Post-Travel Depression. The term sounds almost made up. I know this because I thought the same thing before returning from my Study Abroad Program. However, I now know it’s a very real thing because I’ve experienced it first-hand. I would even argue that the term Post-Travel Depression is more of a blanket one because Post-Study Abroad Depression seems to be five times worse as the immersion factor is often far greater. In the following paragraphs, I will provide you with a post-travel survival guide, but please do not allow the fear of post-travel depression nor fear of any other kind deter you from partaking in what could be one of the most amazing experiences of your life.
Post-Study Abroad Depression may not affect everyone in the same way, if it even affects them at all. Upon returning from our short stint in Mexico, some of the students were reveling at the thought of hot water, no mosquitoes, and a reliable internet connection while others, myself included, had been worried about missing the flight home. The most important thing to know is that you’re definitely not alone!
Identifying Post-Study Abroad Depression:
When I first returned to Arizona I was over the moon. I carried the childlike wonder I had developed abroad back to my hometown and enjoyed returning to my typical tasks with new fervor. Unfortunately, it didn’t last. After about a month, I began to feel unsatisfied with the life that had brought me every satisfaction prior to studying abroad. First, it came in waves of incredible loneliness and a lack of fulfillment, then developed into a constant state of desperation and sadness. I thought I was going crazy until I did a little research and realized that what I was going through was something very common and very real.
Although everyone experiences this depression differently, some common signs of Post-Study Abroad depression include: spending an abnormal amount of time researching ways to travel again, seclusion from friends and family, comparing absolutely everything to your study abroad experience, constantly talking about it, and even rapid weight loss or gain.
Post-Study Abroad depression is frequently overlooked as it’s not often officially diagnosed like bipolar disorder or postpartum depression, but it can be just as pervasive and just as dangerous if you don’t ask for help.
Adapt and Overcome:
Although there is no overnight cure for Post-Study Abroad depression, there are plenty of ways to manage it. Take time out of your day to pinpoint what it is that you miss so much about your experience abroad. Perhaps it’s the language you miss. Maybe it’s the culture and its people. It could even be the freedom that comes with participating in a study abroad program. Whatever it is, it’s important that you try to pursue things that can offer you a similar experience in your home country. Although it will likely prove difficult to isolate just a few things you miss from studying abroad, there’s often countless opportunities to experience other cultures in your own city that previously never occurred to you.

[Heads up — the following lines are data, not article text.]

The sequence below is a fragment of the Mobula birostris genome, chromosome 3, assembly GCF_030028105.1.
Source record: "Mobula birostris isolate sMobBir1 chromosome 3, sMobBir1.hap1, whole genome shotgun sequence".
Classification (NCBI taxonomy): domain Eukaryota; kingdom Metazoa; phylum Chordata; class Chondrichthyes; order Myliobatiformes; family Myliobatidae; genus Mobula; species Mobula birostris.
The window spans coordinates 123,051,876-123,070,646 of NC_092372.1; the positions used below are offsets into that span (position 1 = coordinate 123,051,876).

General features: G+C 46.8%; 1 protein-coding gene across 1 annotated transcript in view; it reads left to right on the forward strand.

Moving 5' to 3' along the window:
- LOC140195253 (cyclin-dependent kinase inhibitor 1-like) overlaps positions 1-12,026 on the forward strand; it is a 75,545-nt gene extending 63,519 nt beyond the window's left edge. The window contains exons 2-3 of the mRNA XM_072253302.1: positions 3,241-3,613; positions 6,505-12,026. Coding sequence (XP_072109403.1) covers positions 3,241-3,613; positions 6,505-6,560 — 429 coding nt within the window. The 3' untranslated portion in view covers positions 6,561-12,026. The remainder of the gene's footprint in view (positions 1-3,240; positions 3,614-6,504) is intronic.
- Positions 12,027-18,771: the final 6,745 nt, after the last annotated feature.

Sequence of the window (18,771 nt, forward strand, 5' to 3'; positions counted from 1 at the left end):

For me, the things I missed most about the Mexican Culture were the language, the dancing and the importance of family. I now attend salsa lessons and events almost every week, hired a personal Spanish tutor, and stay in constant contact with my friends from Mexico. Of course, there are still days when I miss the authenticity of actually being in Mexico, but I’m taking it one day at a time. For now, I am happiest when I am on the dance floor.
Another important step to take is research. Learn all you can about Post-Study Abroad Depression and seek out others who are going through the same thing. Talk to your instructors and your classmates from the trip and explain to your family and friends how you’re feeling. It’s likely that they will be receptive if you communicate, and it’s far better than isolating yourself. The key to overcoming your depression is learning to adapt and putting yourself in the position to enjoy life back home, knowing that enjoyment does not mean you’ll never travel again or revisit the country you fell in love with. After all, the most effective management plan for Post-Study Abroad depression is to travel again…and to do it often.
On the Road Again:
Figuring out how to travel abroad again is of the utmost importance if your depression persists, and there’s nothing wrong with satisfying your travel bug! Just like there are many opportunities to experience different cultures from home, there are countless opportunities that will enable you to return abroad. The important thing, however, is to be proactive in your pursuits and to remain busy in the meantime. Decide whether you’d prefer to go on a backpacking trip with friends or commit to a teaching career abroad. Get a job on a cruise ship during the summer, or become a study abroad counselor or guide. The possibilities are endless!
The lesson to be learned here is that life is meant to be an adventure, and studying abroad simply enables us all to come to that realization. In truth, traveling might not be for everyone, but I highly recommend studying abroad…even if is just once. Traveling teaches you things you can’t learn by remaining in your comfort zone. It opens your eyes as well as your mind. Humans are extremely adaptable creatures, and because travel often presents us with foreign and challenging situations, it offers boundless chances to grow and improve.
So, no, there’s not necessarily a cure-all for Post-Study Abroad depression, but it can be a valuable discovery for forging an exciting future rather than consistent dissatisfaction with your current situation. Use the knowledge wisely, and you’ll soon find your bliss…even if it is in an entirely different country!